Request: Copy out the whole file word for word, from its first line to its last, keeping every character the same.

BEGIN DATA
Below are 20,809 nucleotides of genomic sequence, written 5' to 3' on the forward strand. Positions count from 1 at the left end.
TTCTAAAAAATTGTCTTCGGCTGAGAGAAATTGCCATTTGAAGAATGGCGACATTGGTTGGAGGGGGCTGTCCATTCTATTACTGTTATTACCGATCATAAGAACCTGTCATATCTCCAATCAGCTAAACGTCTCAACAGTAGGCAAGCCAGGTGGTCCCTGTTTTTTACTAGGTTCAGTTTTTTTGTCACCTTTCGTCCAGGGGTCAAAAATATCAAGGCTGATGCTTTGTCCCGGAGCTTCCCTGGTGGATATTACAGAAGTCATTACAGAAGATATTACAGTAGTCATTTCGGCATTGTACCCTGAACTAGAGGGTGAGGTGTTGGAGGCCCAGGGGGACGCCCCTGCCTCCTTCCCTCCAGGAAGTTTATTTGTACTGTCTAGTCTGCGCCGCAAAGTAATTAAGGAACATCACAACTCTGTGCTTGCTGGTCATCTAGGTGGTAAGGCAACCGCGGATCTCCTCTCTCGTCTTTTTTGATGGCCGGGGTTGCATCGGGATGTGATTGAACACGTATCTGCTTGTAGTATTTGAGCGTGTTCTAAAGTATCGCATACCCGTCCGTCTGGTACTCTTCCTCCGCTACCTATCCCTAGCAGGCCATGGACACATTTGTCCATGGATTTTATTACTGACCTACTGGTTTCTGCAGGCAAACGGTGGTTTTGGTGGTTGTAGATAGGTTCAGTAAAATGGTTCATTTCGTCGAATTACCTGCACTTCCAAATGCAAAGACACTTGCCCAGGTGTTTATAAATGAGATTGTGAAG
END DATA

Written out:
Below are 20,809 nucleotides of genomic sequence, written 5' to 3' on the forward strand. Positions count from 1 at the left end.
TTCTAAAAAATTGTCTTCGGCTGAGAGAAATTGCCATTTGAAGAATGGCGACATTGGTTGGAGGGGGCTGTCCATTCTATTACTGTTATTACCGATCATAAGAACCTGTCATATCTCCAATCAGCTAAACGTCTCAACAGTAGGCAAGCCAGGTGGTCCCTGTTTTTTACTAGGTTCAGTTTTTTTGTCACCTTTCGTCCAGGGGTCAAAAATATCAAGGCTGATGCTTTGTCCCGGAGCTTCCCTGGTGGATATTACAGAAGTCATTACAGAAGATATTACAGTAGTCATTTCGGCATTGTACCCTGAACTAGAGGGTGAGGTGTTGGAGGCCCAGGGGGACGCCCCTGCCTCCTTCCCTCCAGGAAGTTTATTTGTACTGTCTAGTCTGCGCCGCAAAGTAATTAAGGAACATCACAACTCTGTGCTTGCTGGTCATCTAGGTGGTAAGGCAACCGCGGATCTCCTCTCTCGTCTTTTTTGATGGCCGGGGTTGCATCGGGATGTGATTGAACACGTATCTGCTTGTAGTATTTGAGCGTGTTCTAAAGTATCGCATACCCGTCCGTCTGGTACTCTTCCTCCGCTACCTATCCCTAGCAGGCCATGGACACATTTGTCCATGGATTTTATTACTGACCTACTGGTTTCTGCAGGCAAACGGTGGTTTTGGTGGTTGTAGATAGGTTCAGTAAAATGGTTCATTTCGTCGAATTACCTGCACTTCCAAATGCAAAGACACTTGCCCAGGTGTTTATAAATGAGATTGTGAAG